March 17, 2013

Quilting Boston

A while ago I read about Haptic Lab, a company that makes quilts using city maps, combining my love of sewing and cartography – what more could a girl want? They have full bed-sized quilts that are pretty expensive, but they also have “do it yourself” kits. What could I do but start my own Boston version?

I got the package shortly before Christmas, and this week I finally finished!

Quilting refers to sandwiching a layer of batting (usually a thin nonwoven puffy fabric of some sort) inside two layers of fabric, and then sewing through all the layers to form a quilted effect. It’s commonly combined with patchworking on the top layer of fabric, which is what most traditional quilts look like. 

However, this map quilt is different. There is still a sandwich, but instead of patchworking it’s just plain pieces of fabric. Then you lay the Haptic Lab “map” over it –  this is a layer of interfacing (a bit like transparent soft tracing paper) which has a map printed on it.  The magic happens with the sewing – I hand-embroidered through the interfacing and sandwich with all the key roads and shorelines of the Boston area, creating the quilting effect: blue-grey quilting thread for roads, and blue embroidery thread for the rivers and sea. Finally, you have to rip off all the interfacing – this alone took two evenings, because it’s so tricky to remove without tearing out the stitches!

And here is the final thing! It’s about 2.5 feet by 3.5 feet in size.

Here are some details. The waterfront of Boston which looks quite lovely in blue:


Boston Common and the Charles river:

And a little star for my house!

And for those of you who are interested…. here’s the back side! Not particularly neat (my embroidery skills are moderate at best), but you can definitely see a reverse image of Boston there…

So, the final question is what to *do* with the quilt now. It’s probably best displayed on a wall but I’m not sure which wall, if any, would suit it… For now, I’m trying it out as a throw on my sofa – what do you think?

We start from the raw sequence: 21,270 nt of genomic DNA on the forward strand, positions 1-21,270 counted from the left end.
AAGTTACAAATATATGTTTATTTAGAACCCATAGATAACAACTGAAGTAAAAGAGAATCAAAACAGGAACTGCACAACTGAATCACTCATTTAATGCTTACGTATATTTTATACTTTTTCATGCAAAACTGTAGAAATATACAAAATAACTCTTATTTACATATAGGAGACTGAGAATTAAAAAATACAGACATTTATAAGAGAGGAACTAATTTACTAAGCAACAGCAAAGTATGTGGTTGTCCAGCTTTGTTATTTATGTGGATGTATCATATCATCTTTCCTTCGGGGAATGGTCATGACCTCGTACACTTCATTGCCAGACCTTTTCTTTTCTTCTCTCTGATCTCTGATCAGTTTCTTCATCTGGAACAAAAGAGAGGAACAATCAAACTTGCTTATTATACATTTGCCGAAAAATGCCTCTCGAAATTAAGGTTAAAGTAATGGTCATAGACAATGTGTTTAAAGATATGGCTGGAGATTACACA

16 thoughts on “Quilting Boston

  1. Hi Jen, that looks fantastic, a real talking point either on the wall or as a throw. Just think, if not for some old tea party nonsense we’d still own Boston and its hinterland. love dad

  2. This has given me soon many ideas thank you for posting!

  3. Fabulous quilt! Thanks for giving the link to Haptic Lab — I’ll have to check them out. I lived in Boston for a while and loved it (back in Canada now). How fun to have a map quilt of that great city!

    1. Jenny says:

      Thanks! They have a whole of maps now which is fantastic.

  4. Nancy Conger says:

    is the interfacing something that you iron on? if not, how do you keep it from shifting? i really love your finished quilt, im just not sure i understand how the operation works! 🙂 thanks!

    1. Jenny says:

      Hi Nancy – you pin the interfacing to the fabric (in a lot of places!) and sew through all the layers. Then when it’s done you rip the interfacing off between the stitching. It takes a while, but it works!

  5. Lara Thomas says:

    is this a project that one could take in the car or is it too big and cumbersome?

    1. Jenny says:

      Hi Lara – it’s fairly big – the size of a baby quilt – but you could potentially take it in a car if you did some careful folding or rolling up! I quilted it with one hand always above the fabric and one below, and that worked well. I mostly had it on my lap while watching TV

  6. LucilleTwo says:

    OH I have a question!!! I just got the same one and I’m nervous about how the back will look! Did you do the embroidery and then put the back piece of or embroider through then entire thing?

  7. hashigal says:

    I’m a little bit in love with this concept…

  8. April says:

    Hi there… Coming a little late to this party. I’ve started the DC quilt and am having trouble with the interfacing tearing as I quilt. Any tips? I’m an experienced hand quilter and the needle tears through the interfacing as it “rocks” up and down. Should I use a machine? Grateful for any ideas. Thank you!

    1. Hi April! I’m not an experienced quilter, but I had one hand above the quilt and one below it, and basically passed the needle between my hands to quilt. It sounds like you’re doing it all from the top – I didn’t get such a good result that way. Let me know if that works!

      1. amiller3 says:

        Thanks Jenny! This is the solution… But wow it takes much longer! No worries… It’ll be worth it!

  9. Holly McBride says:

    I just found the pattern on the Purl Soho website – thank you for posting the final product. You did a wonderful job, it turned out great!

  10. Grace Merrett says:

    I absolutely love this quilt, and am so thankful to have found your blog! I am definitely considering getting one myself! I’m trying to prepare how much time to put aside to finish this project…about how much time would you say that it took you?

    1. It took a very long time! I would guess maybe about 100 hours?

Let me know what you think!